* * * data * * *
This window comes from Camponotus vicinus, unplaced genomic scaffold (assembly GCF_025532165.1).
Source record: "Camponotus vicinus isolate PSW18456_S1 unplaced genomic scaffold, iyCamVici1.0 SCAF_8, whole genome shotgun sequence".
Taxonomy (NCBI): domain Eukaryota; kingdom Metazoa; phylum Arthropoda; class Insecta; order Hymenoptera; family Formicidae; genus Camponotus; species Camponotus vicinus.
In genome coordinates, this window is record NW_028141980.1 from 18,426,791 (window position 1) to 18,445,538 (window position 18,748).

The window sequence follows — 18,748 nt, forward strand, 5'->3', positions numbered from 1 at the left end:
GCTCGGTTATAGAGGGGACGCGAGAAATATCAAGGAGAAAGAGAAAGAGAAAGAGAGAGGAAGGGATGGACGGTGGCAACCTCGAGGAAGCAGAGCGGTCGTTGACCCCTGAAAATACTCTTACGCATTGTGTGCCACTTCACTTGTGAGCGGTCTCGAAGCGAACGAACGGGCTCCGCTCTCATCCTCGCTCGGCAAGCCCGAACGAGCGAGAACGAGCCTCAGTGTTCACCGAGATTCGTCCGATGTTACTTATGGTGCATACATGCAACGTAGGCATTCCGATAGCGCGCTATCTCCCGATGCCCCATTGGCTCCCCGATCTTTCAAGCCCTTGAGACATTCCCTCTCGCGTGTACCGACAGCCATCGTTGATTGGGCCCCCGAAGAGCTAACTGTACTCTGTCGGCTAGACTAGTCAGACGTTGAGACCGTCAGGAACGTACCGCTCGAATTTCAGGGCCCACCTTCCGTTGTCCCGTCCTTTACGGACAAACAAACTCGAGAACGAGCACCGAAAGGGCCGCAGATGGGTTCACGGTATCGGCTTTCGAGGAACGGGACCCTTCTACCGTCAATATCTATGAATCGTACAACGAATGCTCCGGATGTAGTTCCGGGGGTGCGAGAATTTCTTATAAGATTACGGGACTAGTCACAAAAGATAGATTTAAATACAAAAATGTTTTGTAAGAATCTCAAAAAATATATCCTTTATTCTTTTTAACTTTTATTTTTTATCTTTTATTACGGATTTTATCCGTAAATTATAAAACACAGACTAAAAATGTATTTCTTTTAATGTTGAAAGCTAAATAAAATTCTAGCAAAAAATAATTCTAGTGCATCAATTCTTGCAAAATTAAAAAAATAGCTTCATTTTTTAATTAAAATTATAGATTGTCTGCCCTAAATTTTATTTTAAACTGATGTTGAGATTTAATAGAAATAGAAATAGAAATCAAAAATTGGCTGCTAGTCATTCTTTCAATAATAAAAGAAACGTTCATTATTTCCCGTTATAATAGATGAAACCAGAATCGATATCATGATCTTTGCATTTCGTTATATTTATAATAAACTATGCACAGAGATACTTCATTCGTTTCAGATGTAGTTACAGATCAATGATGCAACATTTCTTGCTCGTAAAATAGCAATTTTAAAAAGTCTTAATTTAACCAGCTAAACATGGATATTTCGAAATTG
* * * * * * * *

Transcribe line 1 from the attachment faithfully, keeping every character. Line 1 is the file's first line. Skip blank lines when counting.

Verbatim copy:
This window comes from Camponotus vicinus, unplaced genomic scaffold (assembly GCF_025532165.1).